November 20, 2012
The White House
Dear Mr. President,
In a few days our nation will celebrate Thanksgiving. It’s a time of the year when family and friends come together to give thanks for the blessings that they’ve received, a time to fellowship with one another and of course, a time to eat lots of food! It’s also a time, as is the Christmas Holiday that follows, in which communities and families come together to help others in need.
However, as we wait in long lines at the grocery store this Thanksgiving in order to purchase the perfect turkey and all the trimmings, one that will most likely be transformed into numerous dishes and served for far too many meals than we’ll appreciate, our friends in the Nuba Mountains will be praying that their one last bag of maize, or their few remaining ground nuts, will last for just one more day. As we feed on the finest of turkeys, dressed in succulent splendor for the occasion, the children of the Nuba Mountains will be forced to feed on rodents and the leaves of trees that grow increasingly sparse and offer no nutritional value. Music and laughter will fill our homes, while the people of The Nuba Mountains hide fearfully within darkened caves, as the roar of Antonov fighter planes fly overhead leaving uncertainty as to whether one day will lead into the next; uncertainty for anything in which they should be thankful, save their lives. And as mothers and fathers watch their children starving, unaided, life itself, may sometimes seem more like a burden than a blessing.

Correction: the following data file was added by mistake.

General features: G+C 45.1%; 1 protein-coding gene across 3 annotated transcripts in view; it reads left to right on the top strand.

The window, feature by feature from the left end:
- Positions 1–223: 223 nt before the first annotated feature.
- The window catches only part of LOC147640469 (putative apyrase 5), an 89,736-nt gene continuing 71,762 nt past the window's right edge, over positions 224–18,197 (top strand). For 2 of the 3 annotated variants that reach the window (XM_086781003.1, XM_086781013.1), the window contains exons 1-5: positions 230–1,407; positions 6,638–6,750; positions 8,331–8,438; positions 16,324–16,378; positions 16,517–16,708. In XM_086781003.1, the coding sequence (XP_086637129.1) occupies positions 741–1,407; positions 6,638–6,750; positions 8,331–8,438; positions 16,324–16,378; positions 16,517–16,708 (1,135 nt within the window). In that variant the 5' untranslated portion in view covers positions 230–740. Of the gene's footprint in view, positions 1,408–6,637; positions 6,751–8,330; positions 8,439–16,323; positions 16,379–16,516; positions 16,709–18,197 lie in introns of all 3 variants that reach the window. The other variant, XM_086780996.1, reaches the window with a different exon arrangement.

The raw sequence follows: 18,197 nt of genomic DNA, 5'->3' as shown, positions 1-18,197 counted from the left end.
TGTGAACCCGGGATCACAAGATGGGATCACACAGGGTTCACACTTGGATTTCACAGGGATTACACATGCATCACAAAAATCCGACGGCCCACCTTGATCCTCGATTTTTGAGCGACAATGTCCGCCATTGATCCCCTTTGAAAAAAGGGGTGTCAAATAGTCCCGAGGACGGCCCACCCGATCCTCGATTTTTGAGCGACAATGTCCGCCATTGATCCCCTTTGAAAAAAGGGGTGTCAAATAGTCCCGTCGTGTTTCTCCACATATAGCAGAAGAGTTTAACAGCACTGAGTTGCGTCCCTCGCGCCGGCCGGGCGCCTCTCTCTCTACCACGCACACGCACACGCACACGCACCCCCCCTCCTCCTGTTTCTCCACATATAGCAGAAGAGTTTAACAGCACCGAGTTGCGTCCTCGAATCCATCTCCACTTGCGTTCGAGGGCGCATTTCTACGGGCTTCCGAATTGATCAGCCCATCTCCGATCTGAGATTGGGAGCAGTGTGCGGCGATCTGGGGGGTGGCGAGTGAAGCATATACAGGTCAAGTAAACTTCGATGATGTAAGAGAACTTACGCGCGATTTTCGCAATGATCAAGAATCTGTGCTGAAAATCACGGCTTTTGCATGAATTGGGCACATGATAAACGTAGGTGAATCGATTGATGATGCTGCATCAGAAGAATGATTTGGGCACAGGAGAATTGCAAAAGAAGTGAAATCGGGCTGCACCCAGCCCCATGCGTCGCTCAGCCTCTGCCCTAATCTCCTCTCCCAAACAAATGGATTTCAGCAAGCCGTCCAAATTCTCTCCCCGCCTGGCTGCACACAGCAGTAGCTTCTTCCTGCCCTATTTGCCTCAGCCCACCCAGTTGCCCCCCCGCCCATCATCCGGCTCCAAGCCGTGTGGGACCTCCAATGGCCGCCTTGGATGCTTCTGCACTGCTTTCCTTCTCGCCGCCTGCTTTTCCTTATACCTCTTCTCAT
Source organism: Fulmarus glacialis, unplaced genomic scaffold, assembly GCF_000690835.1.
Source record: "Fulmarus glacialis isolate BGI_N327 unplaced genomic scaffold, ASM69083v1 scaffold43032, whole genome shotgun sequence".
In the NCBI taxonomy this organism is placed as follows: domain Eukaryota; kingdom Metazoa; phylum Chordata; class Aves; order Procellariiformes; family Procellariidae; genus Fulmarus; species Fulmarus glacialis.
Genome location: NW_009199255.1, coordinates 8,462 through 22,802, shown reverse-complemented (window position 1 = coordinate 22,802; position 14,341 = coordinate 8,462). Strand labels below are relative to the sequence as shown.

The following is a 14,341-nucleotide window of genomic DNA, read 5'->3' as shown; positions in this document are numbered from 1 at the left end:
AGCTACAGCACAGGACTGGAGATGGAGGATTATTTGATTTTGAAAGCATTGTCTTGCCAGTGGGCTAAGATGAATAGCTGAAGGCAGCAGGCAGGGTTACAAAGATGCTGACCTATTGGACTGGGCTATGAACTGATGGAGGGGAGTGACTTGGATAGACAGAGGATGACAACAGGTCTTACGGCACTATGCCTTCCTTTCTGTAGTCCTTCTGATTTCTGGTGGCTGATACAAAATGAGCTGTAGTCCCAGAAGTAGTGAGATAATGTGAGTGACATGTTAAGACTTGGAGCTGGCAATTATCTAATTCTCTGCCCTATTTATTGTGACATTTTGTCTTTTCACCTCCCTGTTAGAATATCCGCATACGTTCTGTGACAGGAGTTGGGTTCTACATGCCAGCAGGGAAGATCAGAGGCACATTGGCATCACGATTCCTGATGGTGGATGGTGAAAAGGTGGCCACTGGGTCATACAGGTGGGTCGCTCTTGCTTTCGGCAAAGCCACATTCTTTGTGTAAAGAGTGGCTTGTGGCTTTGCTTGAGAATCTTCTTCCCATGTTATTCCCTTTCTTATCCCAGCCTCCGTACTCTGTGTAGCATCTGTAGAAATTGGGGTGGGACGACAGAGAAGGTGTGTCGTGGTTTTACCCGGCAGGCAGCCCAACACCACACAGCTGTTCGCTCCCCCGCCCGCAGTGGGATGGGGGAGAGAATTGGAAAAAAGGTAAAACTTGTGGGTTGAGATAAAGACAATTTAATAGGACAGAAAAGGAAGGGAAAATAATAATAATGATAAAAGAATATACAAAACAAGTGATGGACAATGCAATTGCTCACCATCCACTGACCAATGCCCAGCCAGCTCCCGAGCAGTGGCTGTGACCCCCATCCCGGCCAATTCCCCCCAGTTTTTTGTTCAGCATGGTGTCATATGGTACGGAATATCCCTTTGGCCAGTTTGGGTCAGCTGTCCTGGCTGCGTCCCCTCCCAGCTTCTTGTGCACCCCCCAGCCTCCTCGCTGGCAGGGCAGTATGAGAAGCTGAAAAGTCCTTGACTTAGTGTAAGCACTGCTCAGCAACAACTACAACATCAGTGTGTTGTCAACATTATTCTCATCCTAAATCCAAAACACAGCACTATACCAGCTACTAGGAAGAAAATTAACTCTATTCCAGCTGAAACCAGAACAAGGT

You’re the leader of our great country, Mr. President and as an American citizen, I pledge my allegiance and my support to you. However, my respect for you as our leader must be earned. For the past four years my friends, family and others whom I’ve never met, have been systematically targeted and killed in South Sudan, Darfur and the Nuba Mountains, while the rest of the world, including your administration, has seemingly turned a blind eye; despite the public outcries from their supporters. Under your watch, Mr. President, thousands of innocent men, women and children have needlessly lost their homes, lives and all basic, human rights granted them under international law. I’m asking you to change that in the next four years. I’m asking you to take the required action and leadership that you spoke of in your campaign that will show who we are as a nation and as a people. I’m imploring that you not allow the innocent lives being lost in South Sudan, Darfur and the Nuba Mountains to be a part of your legacy. Not under your watch as President of the United States nor under mine, as a US citizen.
Wishing you and yours, a safe and blessed Thanksgiving.
Joan Hecht <><
President and Founder
Alliance for the Lost Boys of Sudan
August 2, 2012
Hillary Rodham Clinton
Secretary of State
Washington, D.C. 20520
“We were so hungry that our bodies were black skeletons. We weren’t sure of the day or the hour it would happen, we were only certain of one thing- we were all going to die. We were all alone and no one seemed to care. No one came to our rescue.